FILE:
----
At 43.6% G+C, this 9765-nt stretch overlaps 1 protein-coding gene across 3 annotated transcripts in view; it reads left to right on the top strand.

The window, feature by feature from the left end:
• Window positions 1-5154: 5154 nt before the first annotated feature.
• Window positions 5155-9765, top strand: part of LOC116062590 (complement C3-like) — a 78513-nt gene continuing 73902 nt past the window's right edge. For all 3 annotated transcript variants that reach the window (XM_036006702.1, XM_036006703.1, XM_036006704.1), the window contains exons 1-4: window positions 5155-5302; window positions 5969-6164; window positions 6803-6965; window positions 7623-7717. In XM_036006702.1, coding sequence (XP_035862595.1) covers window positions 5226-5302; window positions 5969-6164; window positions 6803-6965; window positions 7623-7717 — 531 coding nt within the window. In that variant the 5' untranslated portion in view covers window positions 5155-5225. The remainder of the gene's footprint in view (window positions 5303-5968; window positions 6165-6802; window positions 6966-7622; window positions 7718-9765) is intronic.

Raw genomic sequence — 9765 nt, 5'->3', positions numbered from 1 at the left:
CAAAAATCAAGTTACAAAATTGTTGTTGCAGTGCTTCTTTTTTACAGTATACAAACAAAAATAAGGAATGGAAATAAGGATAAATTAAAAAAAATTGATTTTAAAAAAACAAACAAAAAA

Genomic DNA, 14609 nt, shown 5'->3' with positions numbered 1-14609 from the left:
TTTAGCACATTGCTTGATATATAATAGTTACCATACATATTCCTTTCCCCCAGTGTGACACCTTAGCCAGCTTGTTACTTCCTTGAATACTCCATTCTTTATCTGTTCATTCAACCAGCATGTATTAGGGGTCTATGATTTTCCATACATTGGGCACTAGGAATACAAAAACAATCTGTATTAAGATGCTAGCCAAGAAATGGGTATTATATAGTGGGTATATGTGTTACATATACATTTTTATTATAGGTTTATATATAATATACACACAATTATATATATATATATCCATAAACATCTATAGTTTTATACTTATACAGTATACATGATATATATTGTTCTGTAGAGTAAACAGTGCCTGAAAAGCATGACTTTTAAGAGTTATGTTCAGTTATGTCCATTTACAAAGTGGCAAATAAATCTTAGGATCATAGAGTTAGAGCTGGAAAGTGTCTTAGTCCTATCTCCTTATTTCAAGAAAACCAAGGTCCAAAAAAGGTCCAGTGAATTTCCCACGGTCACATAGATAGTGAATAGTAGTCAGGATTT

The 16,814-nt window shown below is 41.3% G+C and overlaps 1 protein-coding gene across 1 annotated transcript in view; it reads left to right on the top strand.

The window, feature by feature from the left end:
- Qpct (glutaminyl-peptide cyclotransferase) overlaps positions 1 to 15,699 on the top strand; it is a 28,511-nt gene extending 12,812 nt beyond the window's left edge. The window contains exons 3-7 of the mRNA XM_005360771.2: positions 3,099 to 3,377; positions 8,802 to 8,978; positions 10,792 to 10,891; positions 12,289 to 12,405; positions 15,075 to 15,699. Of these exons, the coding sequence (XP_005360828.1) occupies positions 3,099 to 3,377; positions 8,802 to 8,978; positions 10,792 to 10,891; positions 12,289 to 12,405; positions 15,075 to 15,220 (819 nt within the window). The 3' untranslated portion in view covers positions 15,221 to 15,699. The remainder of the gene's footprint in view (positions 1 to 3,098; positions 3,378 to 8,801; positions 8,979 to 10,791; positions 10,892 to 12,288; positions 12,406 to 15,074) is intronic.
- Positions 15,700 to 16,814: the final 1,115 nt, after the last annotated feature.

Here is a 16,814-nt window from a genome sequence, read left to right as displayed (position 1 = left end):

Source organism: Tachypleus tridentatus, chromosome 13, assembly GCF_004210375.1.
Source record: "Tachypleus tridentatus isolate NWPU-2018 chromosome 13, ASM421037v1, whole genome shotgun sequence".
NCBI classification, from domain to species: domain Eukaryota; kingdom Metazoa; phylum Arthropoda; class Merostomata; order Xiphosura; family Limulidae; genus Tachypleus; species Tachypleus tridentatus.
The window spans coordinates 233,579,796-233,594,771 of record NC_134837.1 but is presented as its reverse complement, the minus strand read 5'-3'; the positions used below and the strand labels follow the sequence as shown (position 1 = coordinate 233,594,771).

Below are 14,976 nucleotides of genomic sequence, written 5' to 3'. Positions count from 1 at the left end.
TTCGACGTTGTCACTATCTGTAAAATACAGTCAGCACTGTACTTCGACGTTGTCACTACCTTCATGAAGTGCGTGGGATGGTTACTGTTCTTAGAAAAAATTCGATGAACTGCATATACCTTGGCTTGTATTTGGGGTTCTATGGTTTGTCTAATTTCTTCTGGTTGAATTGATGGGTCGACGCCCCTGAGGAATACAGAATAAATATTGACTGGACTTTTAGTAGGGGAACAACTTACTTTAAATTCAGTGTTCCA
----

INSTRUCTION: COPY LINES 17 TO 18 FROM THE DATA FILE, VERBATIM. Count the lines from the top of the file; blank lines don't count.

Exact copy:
The window spans coordinates 233,579,796-233,594,771 of record NC_134837.1 but is presented as its reverse complement, the minus strand read 5'-3'; the positions used below and the strand labels follow the sequence as shown (position 1 = coordinate 233,594,771).

Below are 14,976 nucleotides of genomic sequence, written 5' to 3'. Positions count from 1 at the left end.